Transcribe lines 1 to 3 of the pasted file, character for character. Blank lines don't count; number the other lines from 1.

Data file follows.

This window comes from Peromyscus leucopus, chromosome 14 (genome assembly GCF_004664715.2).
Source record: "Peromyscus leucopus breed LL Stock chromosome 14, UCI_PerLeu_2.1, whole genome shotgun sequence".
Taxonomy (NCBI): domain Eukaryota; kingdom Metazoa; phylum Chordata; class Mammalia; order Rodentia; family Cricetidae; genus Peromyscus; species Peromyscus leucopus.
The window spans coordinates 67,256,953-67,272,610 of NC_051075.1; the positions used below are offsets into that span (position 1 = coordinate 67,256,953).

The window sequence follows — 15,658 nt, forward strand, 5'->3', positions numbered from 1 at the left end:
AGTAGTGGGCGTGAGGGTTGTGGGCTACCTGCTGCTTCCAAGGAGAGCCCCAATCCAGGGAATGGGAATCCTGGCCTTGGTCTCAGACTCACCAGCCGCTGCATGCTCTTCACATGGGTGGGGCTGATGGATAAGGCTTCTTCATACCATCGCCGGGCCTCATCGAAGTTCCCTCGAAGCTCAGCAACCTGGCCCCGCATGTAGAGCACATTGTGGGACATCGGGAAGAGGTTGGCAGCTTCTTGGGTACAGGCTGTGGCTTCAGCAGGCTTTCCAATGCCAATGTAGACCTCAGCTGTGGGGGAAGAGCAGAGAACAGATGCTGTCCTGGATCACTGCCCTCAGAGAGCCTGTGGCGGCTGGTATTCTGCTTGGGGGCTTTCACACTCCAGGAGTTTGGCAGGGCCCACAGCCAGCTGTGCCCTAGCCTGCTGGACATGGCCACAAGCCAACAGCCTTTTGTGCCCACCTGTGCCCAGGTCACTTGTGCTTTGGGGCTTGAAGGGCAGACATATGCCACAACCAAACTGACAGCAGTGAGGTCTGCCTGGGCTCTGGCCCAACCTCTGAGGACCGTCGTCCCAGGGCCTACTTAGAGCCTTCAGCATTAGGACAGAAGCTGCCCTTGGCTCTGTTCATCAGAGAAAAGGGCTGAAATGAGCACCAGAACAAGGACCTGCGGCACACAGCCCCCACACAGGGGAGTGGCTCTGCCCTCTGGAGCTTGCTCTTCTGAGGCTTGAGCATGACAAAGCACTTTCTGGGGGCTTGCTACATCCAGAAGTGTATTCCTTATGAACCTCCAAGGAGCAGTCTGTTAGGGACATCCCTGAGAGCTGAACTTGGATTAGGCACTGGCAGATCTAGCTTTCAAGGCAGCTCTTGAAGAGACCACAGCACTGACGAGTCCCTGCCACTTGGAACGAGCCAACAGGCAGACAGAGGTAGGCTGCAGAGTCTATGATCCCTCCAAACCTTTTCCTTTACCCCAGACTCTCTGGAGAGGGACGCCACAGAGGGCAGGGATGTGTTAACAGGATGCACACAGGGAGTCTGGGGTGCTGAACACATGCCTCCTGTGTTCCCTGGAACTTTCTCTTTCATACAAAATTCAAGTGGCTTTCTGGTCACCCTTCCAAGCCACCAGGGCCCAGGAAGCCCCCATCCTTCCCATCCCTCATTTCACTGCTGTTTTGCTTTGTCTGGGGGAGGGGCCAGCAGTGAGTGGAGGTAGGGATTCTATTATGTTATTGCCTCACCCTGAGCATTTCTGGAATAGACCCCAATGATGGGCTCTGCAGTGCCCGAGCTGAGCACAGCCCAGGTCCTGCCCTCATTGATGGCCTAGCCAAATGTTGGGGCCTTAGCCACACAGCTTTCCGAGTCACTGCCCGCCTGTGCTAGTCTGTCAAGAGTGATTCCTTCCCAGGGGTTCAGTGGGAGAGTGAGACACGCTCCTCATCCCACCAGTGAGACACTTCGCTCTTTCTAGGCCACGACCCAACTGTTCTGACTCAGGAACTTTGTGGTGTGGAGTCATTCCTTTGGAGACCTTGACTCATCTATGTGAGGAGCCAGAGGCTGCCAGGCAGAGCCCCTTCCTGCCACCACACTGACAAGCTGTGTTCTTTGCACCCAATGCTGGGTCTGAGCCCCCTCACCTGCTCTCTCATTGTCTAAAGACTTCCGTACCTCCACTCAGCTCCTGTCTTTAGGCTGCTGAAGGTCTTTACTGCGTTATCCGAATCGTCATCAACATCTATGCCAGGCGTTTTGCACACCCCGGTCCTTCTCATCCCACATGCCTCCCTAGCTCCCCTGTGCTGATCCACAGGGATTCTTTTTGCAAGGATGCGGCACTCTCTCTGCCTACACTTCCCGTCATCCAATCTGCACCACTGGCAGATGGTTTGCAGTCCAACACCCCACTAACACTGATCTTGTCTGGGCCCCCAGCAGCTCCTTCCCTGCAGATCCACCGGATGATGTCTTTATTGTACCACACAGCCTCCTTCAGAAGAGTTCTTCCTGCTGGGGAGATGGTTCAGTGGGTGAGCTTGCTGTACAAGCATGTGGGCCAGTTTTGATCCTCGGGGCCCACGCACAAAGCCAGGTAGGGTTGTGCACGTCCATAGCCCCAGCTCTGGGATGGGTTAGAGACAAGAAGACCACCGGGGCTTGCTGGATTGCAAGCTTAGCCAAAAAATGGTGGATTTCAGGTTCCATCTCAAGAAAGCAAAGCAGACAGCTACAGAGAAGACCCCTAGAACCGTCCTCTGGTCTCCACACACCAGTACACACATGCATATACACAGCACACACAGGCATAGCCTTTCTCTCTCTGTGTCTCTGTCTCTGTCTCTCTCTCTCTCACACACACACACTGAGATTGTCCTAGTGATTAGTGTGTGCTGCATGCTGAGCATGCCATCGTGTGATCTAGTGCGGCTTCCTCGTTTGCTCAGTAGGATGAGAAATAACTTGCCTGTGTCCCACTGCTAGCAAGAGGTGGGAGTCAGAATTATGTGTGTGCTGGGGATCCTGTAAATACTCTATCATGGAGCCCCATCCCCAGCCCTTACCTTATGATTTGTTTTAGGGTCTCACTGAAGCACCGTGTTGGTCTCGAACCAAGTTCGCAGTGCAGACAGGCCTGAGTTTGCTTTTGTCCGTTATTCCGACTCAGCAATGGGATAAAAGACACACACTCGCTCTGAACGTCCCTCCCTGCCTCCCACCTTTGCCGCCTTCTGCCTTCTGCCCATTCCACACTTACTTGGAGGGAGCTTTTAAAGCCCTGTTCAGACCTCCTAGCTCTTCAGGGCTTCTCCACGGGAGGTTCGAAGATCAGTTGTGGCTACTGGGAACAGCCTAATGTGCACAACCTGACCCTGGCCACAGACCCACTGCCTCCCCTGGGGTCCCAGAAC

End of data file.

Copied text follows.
This window comes from Peromyscus leucopus, chromosome 14 (genome assembly GCF_004664715.2).
Source record: "Peromyscus leucopus breed LL Stock chromosome 14, UCI_PerLeu_2.1, whole genome shotgun sequence".
Taxonomy (NCBI): domain Eukaryota; kingdom Metazoa; phylum Chordata; class Mammalia; order Rodentia; family Cricetidae; genus Peromyscus; species Peromyscus leucopus.